Having recently gotten an iphone x I prefer face ID. Its generally far more reliable than the finger print sensor which is always a pain with wet hands. Does nice things like face ID for password retrieval in safari. As for the notch most apps are aware of it and work around it intelligently. Like youtube for instance by default stops videos at the notch so you lose nothing or if you want you can zoom in and lose the bit under the notch. At this point after having used face ID I'd consider moving back to finger print sensor to be a backwards step.

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FaceID vs TouchID

How does FaceID stand up when you are wearing... say a Crash Helmet or any other protective headgear?

I tried an iPhone X while wearing a bicycle helmet. Failed.

Removing a glove for TouchID is far better when it comes to 'Ease of Use'.

Facial ID as a way of getting into a phone is not the best solution for everyone.

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Anonymous Coward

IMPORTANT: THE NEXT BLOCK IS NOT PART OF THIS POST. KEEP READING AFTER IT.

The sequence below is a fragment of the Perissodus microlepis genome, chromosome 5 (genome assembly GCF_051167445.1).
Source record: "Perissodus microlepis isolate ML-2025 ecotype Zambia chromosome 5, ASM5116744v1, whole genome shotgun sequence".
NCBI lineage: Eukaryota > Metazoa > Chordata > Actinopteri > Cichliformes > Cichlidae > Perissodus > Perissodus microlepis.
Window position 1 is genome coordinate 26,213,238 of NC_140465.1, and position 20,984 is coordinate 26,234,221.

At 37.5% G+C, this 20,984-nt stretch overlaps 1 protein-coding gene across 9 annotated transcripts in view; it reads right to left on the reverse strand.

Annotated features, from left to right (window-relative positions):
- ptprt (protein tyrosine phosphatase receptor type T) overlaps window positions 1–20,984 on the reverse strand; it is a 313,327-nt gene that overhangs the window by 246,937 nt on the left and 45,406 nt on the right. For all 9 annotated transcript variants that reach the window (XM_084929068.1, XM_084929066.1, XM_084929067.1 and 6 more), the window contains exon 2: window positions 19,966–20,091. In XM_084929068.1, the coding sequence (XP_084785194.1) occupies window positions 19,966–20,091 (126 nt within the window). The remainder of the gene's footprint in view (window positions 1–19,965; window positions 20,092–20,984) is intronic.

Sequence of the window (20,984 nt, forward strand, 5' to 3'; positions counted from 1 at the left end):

But it's got a notch...

...so what's the big deal. Confused and lost here.

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Re: But it's got a notch...

Notches are annoying. But hey, it does have a jack at least.

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Those flagships are sold to photographers but in reality only vanity Instagrammers will be really happy with the results

No professional photographer at anything above the level of "i've got a DSLR and I could take photos at your wedding, therefore i'm a professional wedding photographer" will be using a smartphone in any case.

Both of the professional photographers that I have met at events carry several different DSLR's, plus a carryall of expensive additional extras such as lenses, stands, remote trigger flashes, filters and things that I don't recognise despite quite a good knowledge of photography which had the look of costing considerably more than a new car.

"it's as good as a DSLR!" though is probably good marketing for the people who only take photos for facebook and instagram though...

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The cameras in modern phones can be impressively good

They're just somewhat limited and horribly unergonomic. Maybe a third of the features of professional gear are there to enable the photographer actually to do something they couldn't do with consumer gear. The rest is ergonomics.